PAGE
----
The effects of planting or harvesting a tree often takes time to see. What are the long-term effects on the forest ecosystem as a whole, and also on individual species within it?
A new research publication “Response of Terrestrial Salamanders to the Decade Following Timber Harvest in Hardwood Forests” by graduate research assistant/PhD candidate Alison Ochs along with associate professor of ecology and natural resources Mike Saunders and professor of wildlife science Rob Swihart examined an 11-year span at the Hardwood Ecosystem Experiment to answer that question.
Why study salamander abundance? Salamanders, especially terrestrial salamanders such as
plethodontids, are critical components of forest ecosystems and potential indicators of ecosystem changes due to their broad range, high densities and sensitivity to ecosystem changes. Salamanders rely on cool, moist conditions, which can be affected by the change in available leaf litter and coarse woody debris, as well as canopy cover.
The Hardwood Ecosystem Experiment is a long-term, large-scale experimental study of forest management and its impact, which began in 2006. The 100-year project aims to find the ecological and social impacts of long-term forest management on public and private lands in Indiana and the Central Hardwood Region. The HEE features nine units located across the Morgan-Monroe and Yellowwood State Forests, which were analyzed prior to timber harvesting and the years following timber harvests. Units were assigned to utilize even-aged management, uneven aged management or as unharvested controls.
“With salamanders and other amphibians on the decline, understanding how timber harvest affects these vulnerable species is critical,” Ochs said. “Our findings suggest that timber harvesting techniques that keep some canopy cover may help prevent salamander declines, and even help protect them from drought, a concern as such extreme weather events are growing more common. These findings may be useful to land managers who hope to conduct timber management sustainably without damaging delicate ecosystems and species. Land managers particularly concerned about salamander populations may consider using methods such as shelterwood harvesting rather than more impactful clearcutting.”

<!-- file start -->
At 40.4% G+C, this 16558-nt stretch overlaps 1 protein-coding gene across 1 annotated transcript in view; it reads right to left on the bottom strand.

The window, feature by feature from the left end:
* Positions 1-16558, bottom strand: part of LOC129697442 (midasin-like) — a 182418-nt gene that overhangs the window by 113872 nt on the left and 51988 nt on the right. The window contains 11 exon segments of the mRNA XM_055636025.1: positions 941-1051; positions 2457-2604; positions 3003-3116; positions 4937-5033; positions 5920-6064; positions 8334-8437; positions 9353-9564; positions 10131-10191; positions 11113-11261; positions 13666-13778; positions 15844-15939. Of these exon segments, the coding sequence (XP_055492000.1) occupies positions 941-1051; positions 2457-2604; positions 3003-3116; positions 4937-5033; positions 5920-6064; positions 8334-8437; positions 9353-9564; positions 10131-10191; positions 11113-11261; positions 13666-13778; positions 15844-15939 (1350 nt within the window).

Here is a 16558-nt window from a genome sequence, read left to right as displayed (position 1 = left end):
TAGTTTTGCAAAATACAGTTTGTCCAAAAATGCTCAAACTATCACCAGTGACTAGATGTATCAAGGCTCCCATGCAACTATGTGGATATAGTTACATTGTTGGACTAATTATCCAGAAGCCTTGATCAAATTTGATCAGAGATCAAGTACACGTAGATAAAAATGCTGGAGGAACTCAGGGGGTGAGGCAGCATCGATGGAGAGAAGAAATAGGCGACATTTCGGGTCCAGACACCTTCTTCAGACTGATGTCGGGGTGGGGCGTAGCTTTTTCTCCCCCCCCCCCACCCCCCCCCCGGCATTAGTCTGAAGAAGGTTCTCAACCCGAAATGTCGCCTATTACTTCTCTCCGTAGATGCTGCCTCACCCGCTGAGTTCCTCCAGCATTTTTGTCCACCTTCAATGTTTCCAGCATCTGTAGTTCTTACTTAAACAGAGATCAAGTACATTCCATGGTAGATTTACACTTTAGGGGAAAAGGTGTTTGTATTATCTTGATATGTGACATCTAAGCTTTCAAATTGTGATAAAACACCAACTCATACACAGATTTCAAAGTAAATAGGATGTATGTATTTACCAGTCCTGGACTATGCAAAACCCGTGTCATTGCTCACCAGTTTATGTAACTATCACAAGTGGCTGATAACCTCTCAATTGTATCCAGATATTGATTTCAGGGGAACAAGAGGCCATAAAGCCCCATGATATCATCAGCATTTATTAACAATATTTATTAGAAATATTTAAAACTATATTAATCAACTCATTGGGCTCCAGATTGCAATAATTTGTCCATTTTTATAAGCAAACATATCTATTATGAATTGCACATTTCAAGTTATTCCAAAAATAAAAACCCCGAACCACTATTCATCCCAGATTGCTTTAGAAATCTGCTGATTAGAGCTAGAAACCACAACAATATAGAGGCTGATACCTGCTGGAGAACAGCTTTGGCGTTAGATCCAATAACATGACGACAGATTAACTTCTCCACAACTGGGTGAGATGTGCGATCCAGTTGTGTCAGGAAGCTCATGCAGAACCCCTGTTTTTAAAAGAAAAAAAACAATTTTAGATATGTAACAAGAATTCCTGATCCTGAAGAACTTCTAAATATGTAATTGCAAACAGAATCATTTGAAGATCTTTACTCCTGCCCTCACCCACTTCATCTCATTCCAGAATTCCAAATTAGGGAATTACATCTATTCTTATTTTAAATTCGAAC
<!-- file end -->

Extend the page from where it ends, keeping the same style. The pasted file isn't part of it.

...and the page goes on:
Data was collected using artificial cover object grids beginning in the fall of 2007 to determine relative salamander abundance. The first harvests occurred in the winter of 2008. Data was collected in the fall (from mid-September to mid-November) and the spring (from the beginning of March to the end of April) each year through November 2014. Sampling then took place from the fall of 2015 through the spring of 2017 and paused, before resuming in March 2019.
Researchers utilized R for statistical computing and used a before-after-control-impact (BACI) design to examine the effects of harvest type on salamander captures with generalized linear mixed effects models.
Hardwood Ecosystem Experiment (HEE), Playlist, Purdue Extension – Forestry and Natural Resources
Hardwood Ecosystem Experiment, Website
Hardwood Ecosystem Experiment – Wildlife Responses to Timber Harvesting, The Education Store, Purdue Extension – Forestry and Natural Resources
The Hardwood Ecosystem Experiment: Indiana Forestry and Wildlife, The Education Store
A Moment in the Wild, Playlist, Purdue Extension – Forestry and Natural Resources YouTube Channel
Improving Water Quality by Protecting Sinkholes on Your Property, Video, Purdue Extension – FNR YouTube Channel
Question: Which salamander is this?, Got Nature? Blog, Purdue Extension – Forestry and Natural Resources
Is it a Hellbender or a Mudpuppy?, Got Nature? Blog
Amphibians: Frogs, Toads, and Salamanders, Purdue Nature of Teaching
Wendy Mayer, Communications Coordinator
Purdue University Department of Forestry and Natural Resources